Tip: Be kind to yourself. Eating healthy requires more time and energy – especially if you’re new to it – than eating junk food. Set yourself up for success and focus on the habits you’re creating for yourself. Don’t beat yourself up over a few missteps or indulgences on the path to a better diet.
Attach Clean Eating to a “Why”
Tony Robbins, the famously successful motivational speaker, always instructs his listeners to consider their “why” – as in, why are you doing what you’re doing? What driving reason is there for it?
The “why” behind every action is the key to your prolonged success. Because tests and difficulties will come up in every shape and form.
Only your personal reason for sticking to a healthy diet will guide you through the hard times and help you make the right choices for yourself. Your motivation is your bedrock.
Some people opt for the salad instead of the burger so they can be better parents. It’s hard to take your children to the park and run around with them after a heavy, greasy meal. Their why is their children’s development.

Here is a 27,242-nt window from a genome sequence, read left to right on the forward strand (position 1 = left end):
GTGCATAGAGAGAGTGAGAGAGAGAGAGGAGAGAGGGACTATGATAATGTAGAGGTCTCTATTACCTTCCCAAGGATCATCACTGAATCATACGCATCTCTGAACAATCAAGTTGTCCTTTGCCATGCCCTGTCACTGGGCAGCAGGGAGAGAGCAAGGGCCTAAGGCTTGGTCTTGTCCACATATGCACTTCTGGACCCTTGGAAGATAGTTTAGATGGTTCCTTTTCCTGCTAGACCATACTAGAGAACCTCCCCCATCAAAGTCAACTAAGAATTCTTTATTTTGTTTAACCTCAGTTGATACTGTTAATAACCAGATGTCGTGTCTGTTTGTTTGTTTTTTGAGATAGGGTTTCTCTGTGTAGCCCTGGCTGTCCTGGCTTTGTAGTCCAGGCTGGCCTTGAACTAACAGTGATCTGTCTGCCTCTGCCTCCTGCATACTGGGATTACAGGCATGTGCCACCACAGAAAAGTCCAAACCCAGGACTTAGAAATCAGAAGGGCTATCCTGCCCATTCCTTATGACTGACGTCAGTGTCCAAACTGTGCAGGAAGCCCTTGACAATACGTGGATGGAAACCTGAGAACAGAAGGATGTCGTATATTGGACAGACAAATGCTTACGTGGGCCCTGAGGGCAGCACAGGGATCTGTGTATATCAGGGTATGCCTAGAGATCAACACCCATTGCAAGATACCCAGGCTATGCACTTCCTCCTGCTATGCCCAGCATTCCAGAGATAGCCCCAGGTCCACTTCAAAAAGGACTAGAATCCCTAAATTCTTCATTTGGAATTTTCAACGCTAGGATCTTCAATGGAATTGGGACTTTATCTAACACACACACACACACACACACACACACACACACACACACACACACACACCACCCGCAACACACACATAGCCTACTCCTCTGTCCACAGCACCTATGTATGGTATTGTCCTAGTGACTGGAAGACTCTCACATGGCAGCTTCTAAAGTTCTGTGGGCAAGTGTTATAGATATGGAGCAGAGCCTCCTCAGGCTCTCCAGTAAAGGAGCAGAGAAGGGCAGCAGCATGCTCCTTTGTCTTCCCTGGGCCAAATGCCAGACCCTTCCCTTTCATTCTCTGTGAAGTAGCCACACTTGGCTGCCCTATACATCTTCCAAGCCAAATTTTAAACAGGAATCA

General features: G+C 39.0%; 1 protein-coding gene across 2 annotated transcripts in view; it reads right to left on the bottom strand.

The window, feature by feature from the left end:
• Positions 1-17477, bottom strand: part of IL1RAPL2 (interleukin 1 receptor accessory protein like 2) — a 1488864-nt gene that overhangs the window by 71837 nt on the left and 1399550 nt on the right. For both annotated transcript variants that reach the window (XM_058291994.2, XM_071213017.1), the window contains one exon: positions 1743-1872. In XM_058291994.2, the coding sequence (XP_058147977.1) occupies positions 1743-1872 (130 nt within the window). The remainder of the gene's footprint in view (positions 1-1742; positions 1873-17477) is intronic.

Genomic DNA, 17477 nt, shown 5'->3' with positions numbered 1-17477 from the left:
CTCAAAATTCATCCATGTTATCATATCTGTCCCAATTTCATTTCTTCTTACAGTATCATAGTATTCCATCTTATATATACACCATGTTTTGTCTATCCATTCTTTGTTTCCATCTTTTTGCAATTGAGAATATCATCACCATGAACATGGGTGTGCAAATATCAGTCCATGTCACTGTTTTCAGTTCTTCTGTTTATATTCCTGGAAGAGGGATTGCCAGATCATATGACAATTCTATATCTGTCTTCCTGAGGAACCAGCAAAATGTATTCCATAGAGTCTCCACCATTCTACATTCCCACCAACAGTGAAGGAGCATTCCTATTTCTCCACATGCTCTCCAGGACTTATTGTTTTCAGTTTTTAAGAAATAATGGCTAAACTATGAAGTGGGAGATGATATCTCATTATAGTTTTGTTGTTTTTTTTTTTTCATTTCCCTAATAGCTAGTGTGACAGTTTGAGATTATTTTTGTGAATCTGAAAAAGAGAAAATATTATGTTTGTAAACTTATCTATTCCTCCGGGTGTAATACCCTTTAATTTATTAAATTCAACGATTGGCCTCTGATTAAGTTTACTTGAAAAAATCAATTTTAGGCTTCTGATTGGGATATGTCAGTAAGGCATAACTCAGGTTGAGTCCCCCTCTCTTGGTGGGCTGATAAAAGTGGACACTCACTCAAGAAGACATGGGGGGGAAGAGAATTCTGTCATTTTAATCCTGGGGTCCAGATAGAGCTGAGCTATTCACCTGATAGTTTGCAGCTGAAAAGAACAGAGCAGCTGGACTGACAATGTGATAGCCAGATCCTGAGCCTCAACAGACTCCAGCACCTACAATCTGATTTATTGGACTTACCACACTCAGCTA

Many eat a clean diet because they know it helps them exercise better at the gym. When you invest your time, money and sweat into a gym membership, you kinda’ want to make the most of it. Having good, clean energy for a workout is totally different than what you get after eating fatty foods.
For some, it’s as simple as knowing that proper nutrition and eating whole foods increases their energy, vitality and long-term health. A proper diet is shown to decrease the risks of cancer, inflammatory and heart disease, obesity, diabetes as well as most other contemporary maladies that plague our society.
Many of us – your humble narrator included – just like to look and feel our best.
Tip: Take some time to yourself and think about why you want to eat healthily. What is your ultimate motivation? Be honest because only with total frankness can you be open to actually changing yourself for the better.
Clean eating is a must for a healthy life. And no doubt, it takes some rethinking and restructuring to incorporate healthy eating habits into a busy life. But this post has given you all the tools and tips you need to start tomorrow with better nutrition. With a bit of planning, cooking, consideration and better shopping you’ll be feeling better and better fed in no time at all!